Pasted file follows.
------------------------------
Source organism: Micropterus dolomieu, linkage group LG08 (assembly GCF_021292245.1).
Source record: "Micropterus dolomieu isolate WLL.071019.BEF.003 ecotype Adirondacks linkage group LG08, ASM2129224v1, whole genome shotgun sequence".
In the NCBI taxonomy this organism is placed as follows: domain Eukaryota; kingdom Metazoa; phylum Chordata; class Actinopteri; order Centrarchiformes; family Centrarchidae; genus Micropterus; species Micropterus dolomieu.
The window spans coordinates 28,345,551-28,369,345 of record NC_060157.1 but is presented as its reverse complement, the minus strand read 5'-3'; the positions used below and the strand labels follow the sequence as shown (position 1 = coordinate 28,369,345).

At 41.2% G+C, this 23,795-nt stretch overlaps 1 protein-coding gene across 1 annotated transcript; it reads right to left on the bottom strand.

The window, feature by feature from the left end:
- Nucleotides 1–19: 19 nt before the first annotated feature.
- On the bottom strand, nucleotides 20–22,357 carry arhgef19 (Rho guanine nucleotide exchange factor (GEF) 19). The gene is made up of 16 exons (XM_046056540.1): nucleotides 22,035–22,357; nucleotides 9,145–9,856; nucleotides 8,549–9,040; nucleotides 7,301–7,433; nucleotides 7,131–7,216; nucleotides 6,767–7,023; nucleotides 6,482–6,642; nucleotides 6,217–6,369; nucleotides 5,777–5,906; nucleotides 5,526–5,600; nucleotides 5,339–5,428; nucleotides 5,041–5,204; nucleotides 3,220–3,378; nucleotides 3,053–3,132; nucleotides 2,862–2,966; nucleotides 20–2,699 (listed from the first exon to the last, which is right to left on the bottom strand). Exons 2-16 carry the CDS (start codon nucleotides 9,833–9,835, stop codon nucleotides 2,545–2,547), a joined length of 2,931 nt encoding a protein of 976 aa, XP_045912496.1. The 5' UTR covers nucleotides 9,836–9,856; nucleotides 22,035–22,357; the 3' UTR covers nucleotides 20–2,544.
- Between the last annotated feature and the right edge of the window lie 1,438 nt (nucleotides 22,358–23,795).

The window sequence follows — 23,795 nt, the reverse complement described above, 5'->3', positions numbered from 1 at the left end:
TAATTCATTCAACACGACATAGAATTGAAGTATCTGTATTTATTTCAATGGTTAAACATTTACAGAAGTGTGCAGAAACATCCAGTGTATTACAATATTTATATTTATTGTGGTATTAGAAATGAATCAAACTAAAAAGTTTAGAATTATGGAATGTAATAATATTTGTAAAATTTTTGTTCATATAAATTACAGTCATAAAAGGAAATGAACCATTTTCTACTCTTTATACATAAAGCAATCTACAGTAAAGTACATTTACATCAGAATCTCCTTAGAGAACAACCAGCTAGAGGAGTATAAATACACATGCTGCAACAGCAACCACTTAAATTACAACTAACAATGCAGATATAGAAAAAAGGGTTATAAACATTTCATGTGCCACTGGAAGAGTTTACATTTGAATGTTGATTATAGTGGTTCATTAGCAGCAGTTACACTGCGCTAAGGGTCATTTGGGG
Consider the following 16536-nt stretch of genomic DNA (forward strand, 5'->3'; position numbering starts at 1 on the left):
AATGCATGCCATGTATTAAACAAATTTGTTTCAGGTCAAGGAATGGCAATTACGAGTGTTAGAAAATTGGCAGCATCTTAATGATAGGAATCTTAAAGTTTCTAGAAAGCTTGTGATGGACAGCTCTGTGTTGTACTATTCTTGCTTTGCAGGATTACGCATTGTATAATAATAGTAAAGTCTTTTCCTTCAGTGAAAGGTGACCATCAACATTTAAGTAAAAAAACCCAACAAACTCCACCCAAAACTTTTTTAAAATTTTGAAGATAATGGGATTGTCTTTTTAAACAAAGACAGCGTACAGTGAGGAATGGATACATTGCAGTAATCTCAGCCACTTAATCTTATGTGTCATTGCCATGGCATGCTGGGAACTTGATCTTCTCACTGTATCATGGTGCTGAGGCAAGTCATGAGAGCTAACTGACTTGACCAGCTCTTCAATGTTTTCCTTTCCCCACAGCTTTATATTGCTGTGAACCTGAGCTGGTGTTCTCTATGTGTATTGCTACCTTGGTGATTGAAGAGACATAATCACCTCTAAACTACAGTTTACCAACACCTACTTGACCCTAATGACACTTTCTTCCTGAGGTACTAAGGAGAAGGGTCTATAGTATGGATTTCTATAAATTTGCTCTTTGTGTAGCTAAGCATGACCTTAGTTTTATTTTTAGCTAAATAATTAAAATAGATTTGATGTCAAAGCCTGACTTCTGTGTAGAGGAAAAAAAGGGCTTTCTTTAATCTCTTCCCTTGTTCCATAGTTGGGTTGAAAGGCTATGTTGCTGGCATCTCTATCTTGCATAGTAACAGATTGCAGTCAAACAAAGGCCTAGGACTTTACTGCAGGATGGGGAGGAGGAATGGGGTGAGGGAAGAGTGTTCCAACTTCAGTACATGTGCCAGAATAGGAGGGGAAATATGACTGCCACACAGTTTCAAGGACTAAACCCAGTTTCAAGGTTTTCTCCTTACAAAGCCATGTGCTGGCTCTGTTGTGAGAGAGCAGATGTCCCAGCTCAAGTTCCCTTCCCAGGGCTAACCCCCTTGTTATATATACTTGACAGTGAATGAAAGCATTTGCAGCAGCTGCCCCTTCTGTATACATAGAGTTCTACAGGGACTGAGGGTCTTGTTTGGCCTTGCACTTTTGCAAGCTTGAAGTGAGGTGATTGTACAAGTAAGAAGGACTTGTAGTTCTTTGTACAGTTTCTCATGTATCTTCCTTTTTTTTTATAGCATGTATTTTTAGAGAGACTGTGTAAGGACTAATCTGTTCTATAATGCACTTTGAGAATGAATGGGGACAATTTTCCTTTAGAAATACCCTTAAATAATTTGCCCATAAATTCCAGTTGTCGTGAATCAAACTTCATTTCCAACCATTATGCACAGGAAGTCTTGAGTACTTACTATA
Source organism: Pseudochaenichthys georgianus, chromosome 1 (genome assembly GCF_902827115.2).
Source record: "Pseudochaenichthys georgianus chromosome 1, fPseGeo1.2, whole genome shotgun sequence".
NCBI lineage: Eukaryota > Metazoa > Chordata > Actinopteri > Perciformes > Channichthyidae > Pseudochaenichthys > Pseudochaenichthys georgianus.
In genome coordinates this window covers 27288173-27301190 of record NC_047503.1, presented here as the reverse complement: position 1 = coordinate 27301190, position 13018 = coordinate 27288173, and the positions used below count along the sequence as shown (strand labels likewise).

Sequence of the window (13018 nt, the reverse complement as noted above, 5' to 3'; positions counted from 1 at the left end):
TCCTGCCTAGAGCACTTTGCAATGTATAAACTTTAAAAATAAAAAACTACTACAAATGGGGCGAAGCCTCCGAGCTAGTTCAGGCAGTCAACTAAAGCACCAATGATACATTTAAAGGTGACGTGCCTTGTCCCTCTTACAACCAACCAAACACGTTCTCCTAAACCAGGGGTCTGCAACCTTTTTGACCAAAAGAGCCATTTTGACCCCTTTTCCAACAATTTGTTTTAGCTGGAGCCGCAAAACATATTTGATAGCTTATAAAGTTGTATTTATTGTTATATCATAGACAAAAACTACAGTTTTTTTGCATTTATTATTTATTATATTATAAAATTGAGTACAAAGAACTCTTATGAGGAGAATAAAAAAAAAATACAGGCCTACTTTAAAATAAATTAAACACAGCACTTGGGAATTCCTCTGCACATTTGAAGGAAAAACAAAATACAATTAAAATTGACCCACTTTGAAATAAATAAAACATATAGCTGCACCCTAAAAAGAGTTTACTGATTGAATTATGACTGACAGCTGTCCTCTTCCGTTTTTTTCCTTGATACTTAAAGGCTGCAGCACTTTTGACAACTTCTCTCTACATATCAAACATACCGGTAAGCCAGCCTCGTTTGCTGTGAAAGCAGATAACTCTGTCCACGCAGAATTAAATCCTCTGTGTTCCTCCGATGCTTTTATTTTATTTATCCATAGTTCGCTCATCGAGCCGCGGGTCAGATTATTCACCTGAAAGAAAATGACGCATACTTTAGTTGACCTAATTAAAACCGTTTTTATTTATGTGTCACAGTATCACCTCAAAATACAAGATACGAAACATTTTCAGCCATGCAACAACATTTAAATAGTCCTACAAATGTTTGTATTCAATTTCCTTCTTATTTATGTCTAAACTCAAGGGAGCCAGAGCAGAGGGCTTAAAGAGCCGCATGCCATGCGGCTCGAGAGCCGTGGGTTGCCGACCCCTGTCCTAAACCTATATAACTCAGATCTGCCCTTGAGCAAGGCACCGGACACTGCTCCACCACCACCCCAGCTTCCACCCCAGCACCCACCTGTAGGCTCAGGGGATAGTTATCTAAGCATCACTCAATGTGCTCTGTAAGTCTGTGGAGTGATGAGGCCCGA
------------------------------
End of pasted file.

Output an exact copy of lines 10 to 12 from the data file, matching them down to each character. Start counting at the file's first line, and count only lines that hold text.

The window sequence follows — 23,795 nt, the reverse complement described above, 5'->3', positions numbered from 1 at the left end:
TAATTCATTCAACACGACATAGAATTGAAGTATCTGTATTTATTTCAATGGTTAAACATTTACAGAAGTGTGCAGAAACATCCAGTGTATTACAATATTTATATTTATTGTGGTATTAGAAATGAATCAAACTAAAAAGTTTAGAATTATGGAATGTAATAATATTTGTAAAATTTTTGTTCATATAAATTACAGTCATAAAAGGAAATGAACCATTTTCTACTCTTTATACATAAAGCAATCTACAGTAAAGTACATTTACATCAGAATCTCCTTAGAGAACAACCAGCTAGAGGAGTATAAATACACATGCTGCAACAGCAACCACTTAAATTACAACTAACAATGCAGATATAGAAAAAAGGGTTATAAACATTTCATGTGCCACTGGAAGAGTTTACATTTGAATGTTGATTATAGTGGTTCATTAGCAGCAGTTACACTGCGCTAAGGGTCATTTGGGG
Consider the following 16536-nt stretch of genomic DNA (forward strand, 5'->3'; position numbering starts at 1 on the left):